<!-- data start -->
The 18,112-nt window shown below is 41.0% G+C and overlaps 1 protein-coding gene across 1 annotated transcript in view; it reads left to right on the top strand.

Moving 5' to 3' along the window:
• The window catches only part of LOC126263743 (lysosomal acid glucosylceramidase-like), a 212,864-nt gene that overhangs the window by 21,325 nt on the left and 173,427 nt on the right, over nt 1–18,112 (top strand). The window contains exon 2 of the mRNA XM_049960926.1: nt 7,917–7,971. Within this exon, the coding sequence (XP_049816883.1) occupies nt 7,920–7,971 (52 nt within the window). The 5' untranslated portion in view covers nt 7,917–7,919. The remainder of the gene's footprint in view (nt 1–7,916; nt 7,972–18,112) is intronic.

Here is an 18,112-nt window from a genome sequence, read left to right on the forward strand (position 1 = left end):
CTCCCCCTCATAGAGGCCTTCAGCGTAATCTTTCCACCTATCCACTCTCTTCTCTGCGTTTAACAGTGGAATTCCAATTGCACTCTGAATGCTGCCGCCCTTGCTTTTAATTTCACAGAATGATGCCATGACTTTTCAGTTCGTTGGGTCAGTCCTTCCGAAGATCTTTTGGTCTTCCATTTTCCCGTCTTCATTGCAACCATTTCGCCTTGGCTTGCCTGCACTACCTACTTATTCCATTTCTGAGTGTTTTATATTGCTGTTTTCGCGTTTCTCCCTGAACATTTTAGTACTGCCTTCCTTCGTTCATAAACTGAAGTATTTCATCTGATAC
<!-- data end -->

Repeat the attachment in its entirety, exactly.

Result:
The 18,112-nt window shown below is 41.0% G+C and overlaps 1 protein-coding gene across 1 annotated transcript in view; it reads left to right on the top strand.

Moving 5' to 3' along the window:
• The window catches only part of LOC126263743 (lysosomal acid glucosylceramidase-like), a 212,864-nt gene that overhangs the window by 21,325 nt on the left and 173,427 nt on the right, over nt 1–18,112 (top strand). The window contains exon 2 of the mRNA XM_049960926.1: nt 7,917–7,971. Within this exon, the coding sequence (XP_049816883.1) occupies nt 7,920–7,971 (52 nt within the window). The 5' untranslated portion in view covers nt 7,917–7,919. The remainder of the gene's footprint in view (nt 1–7,916; nt 7,972–18,112) is intronic.

Here is an 18,112-nt window from a genome sequence, read left to right on the forward strand (position 1 = left end):
CTCCCCCTCATAGAGGCCTTCAGCGTAATCTTTCCACCTATCCACTCTCTTCTCTGCGTTTAACAGTGGAATTCCAATTGCACTCTGAATGCTGCCGCCCTTGCTTTTAATTTCACAGAATGATGCCATGACTTTTCAGTTCGTTGGGTCAGTCCTTCCGAAGATCTTTTGGTCTTCCATTTTCCCGTCTTCATTGCAACCATTTCGCCTTGGCTTGCCTGCACTACCTACTTATTCCATTTCTGAGTGTTTTATATTGCTGTTTTCGCGTTTCTCCCTGAACATTTTAGTACTGCCTTCCTTCGTTCATAAACTGAAGTATTTCATCTGATAC